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Proceedings Paper

Principle of synchronous luminescence (SL) technique for biomedical diagnostics
Author(s): Tuan Vo-Dinh
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Paper Abstract

In the present study, the principle of synchronous luminescence (SL) is described for use in biomedical diagnostics. The SL method involves scanning simultaneously both emission and excitation wavelengths while keeping a constant wavelength interval between them. This SF procedure simplifies the emission spectrum and provides for greater selectivity and is used to detect subtle differences in the fluorescence emission of the biochemical species of cells and tissues. The SL method can be used to analyze tissue in vivo or to investigate spectral differences in normal and neoplastic cells in vitro. SL scans of skin tissues illustrate the use of the method. For in vitro diagnostics, a difference between the flourescent spectra of the normal rat liver epithelial and hepatoma cell lines were detected using synchronous fluorescence. The potential use of SF as s screening tool for cancer diagnosis is discussed.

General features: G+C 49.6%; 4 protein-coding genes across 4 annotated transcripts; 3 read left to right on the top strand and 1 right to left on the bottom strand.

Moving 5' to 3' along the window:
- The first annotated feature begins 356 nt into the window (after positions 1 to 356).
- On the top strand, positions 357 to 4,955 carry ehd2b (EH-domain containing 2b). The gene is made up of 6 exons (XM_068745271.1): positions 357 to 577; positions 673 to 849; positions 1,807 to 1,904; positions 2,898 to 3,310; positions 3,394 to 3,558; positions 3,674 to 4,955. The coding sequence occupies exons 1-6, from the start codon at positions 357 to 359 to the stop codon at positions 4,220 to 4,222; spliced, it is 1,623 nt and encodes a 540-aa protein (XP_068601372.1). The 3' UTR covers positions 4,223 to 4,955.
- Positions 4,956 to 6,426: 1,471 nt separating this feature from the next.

Paper Details

Date Published: 3 May 2000
PDF: 8 pages
Proc. SPIE 3911, Biomedical Diagnostic, Guidance, and Surgical-Assist Systems II, (3 May 2000); doi: 10.1117/12.384929
Show Author Affiliations
Tuan Vo-Dinh, Oak Ridge National Lab. (United States)


Published in SPIE Proceedings Vol. 3911:
Biomedical Diagnostic, Guidance, and Surgical-Assist Systems II
Tuan Vo-Dinh; Warren S. Grundfest M.D.; David A. Benaron M.D., Editor(s)

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